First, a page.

Goal area: the rectangular area 20 yards wide by 6 yardsdeep in front of each goal
Goal kick: a way of restarting the game where the ball is kicked from inside the goal area away from the goal
Goal line: the boundary or line at each end of the field
Goalkeeper: the player in front of the goal who tries to stop the other team scoring
Goal scorer: a player who puts the ball into the goal and so "scores a goal"
Half-time: the 15-minute rest period between the first half and second half
Hooligan: a violent troublemaker
Injury: a wound suffered by a player (for example: broken leg, sprained ankle)
Injury time: time added to the end of the first or second half to compensate for time lost because of player injuries
Kick: to strike or hit with the foot (also a noun)
Kick-off: the start of a game, or restart after a goal, when a player kicks the ball forwards
Linesman: the 2 officials who help the referee; they watch the sidelines and goal lines
Match: a game of football
Midfield player: the players that play behind the forwards
National team:  the team representing a particular country or nation
Opposing team: a team playing against another team
Pass: when a player kicks the ball to a teammate
Penalty area: a rectangular area in front of the goal, 44 yardswide by 18 yardsdeep
Penalty kick, penalty shot: a kick from the penalty spot by a player against the opposing goal keeper, awarded for the most serious violations of the rules or used in the event of a draw
Possession: control of the ball
Red card: a small card, red in colour, that the referee holds up to show that a player must leave the game for very bad behaviour
Score (verb): to put the ball into the goal and gain a point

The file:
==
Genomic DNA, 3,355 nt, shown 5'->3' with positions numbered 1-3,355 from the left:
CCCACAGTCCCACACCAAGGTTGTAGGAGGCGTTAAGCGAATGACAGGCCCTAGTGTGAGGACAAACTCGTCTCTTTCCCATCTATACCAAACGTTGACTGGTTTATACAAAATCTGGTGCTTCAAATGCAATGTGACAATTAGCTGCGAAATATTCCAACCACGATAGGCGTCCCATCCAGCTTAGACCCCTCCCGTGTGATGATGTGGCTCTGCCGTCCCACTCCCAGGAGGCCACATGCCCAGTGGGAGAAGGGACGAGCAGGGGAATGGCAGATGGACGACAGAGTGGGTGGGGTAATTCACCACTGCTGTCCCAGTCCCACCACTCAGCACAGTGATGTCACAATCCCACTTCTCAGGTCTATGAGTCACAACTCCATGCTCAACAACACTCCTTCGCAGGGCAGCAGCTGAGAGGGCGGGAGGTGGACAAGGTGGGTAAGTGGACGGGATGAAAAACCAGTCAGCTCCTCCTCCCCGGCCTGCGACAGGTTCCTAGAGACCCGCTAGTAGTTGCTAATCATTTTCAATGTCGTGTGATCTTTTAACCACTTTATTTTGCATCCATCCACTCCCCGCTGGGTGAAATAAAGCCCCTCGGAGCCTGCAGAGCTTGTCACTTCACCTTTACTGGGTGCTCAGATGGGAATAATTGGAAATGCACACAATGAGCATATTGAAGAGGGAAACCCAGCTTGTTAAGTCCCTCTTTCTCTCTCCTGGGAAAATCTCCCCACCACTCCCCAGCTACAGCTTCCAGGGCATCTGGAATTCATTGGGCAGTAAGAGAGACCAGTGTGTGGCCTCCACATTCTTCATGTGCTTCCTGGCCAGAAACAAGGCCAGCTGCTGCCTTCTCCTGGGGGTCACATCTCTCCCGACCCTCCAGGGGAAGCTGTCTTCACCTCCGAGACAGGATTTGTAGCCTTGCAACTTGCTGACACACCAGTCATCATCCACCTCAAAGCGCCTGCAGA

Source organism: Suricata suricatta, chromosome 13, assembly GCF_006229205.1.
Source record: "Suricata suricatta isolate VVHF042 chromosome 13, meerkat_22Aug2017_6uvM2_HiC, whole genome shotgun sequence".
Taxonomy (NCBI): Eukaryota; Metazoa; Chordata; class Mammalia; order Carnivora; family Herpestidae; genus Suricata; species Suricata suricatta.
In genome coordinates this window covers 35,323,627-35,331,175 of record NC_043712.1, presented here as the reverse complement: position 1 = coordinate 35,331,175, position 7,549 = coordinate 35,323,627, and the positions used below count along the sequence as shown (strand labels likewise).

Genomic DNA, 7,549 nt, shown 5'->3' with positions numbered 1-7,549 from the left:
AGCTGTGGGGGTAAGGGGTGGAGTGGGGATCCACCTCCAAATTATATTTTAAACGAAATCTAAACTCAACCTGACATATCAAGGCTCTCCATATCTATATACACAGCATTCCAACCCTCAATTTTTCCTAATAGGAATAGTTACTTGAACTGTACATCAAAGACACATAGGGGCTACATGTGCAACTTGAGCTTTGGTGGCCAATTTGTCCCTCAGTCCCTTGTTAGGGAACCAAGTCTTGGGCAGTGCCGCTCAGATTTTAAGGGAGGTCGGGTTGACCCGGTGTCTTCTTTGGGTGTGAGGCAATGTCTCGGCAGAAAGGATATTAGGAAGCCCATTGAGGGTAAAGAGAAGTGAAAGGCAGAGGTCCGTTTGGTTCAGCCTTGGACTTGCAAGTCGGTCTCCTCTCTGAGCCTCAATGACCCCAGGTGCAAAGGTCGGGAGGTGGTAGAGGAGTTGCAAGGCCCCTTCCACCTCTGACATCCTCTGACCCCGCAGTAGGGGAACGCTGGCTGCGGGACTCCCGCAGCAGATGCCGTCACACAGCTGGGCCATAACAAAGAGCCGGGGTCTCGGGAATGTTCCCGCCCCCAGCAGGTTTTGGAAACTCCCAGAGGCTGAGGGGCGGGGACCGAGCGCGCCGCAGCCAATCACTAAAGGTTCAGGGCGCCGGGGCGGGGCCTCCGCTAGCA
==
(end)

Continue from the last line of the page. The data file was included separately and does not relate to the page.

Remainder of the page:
Score (noun): the amount of goals for each team
Scorer: a player who scores or gets a goal
Scoreboard: a large panel or other display that shows the current score or number of goals for each side
Second half: the second 45 minutes of the game, after half-time
Send a player off: when the referee tells a player to leave the field for bad behaviour
Side: one of the two teams playing a game
Sideline: the line that runs along the length of the field on each side
Spectator: a person who watches a game (or other performance)
Stadium: a special sports ground with seats for spectators where football (or another game) is played
Substitute: a player who replaces another player on the field
Supporter: a spectator who supports one of the teams and wants it to win
Tackle: to try to take the ball away from another player by kicking or stopping it with the feet
Team: the members of one side
Tie: when two teams have scored the same number of goals in a game; a draw
Tiebreaker: a way of choosing the winner of a game when both teams have the same number of goals, for example by a series of penalty kicks
Underdog: a team that is not expected to win
Unsporting: behaviour rude or bad conduct
Whistle: the instrument that the referee blows to create a loud, high-pitched sound
Winger: a forward who plays to the side of the striker or strikers
World Cup: the international soccer competition between nations, organized by FIFA every 4 years
Yellow card: a small card, yellow in colour, that the referee holds up to warn a player for bad behaviour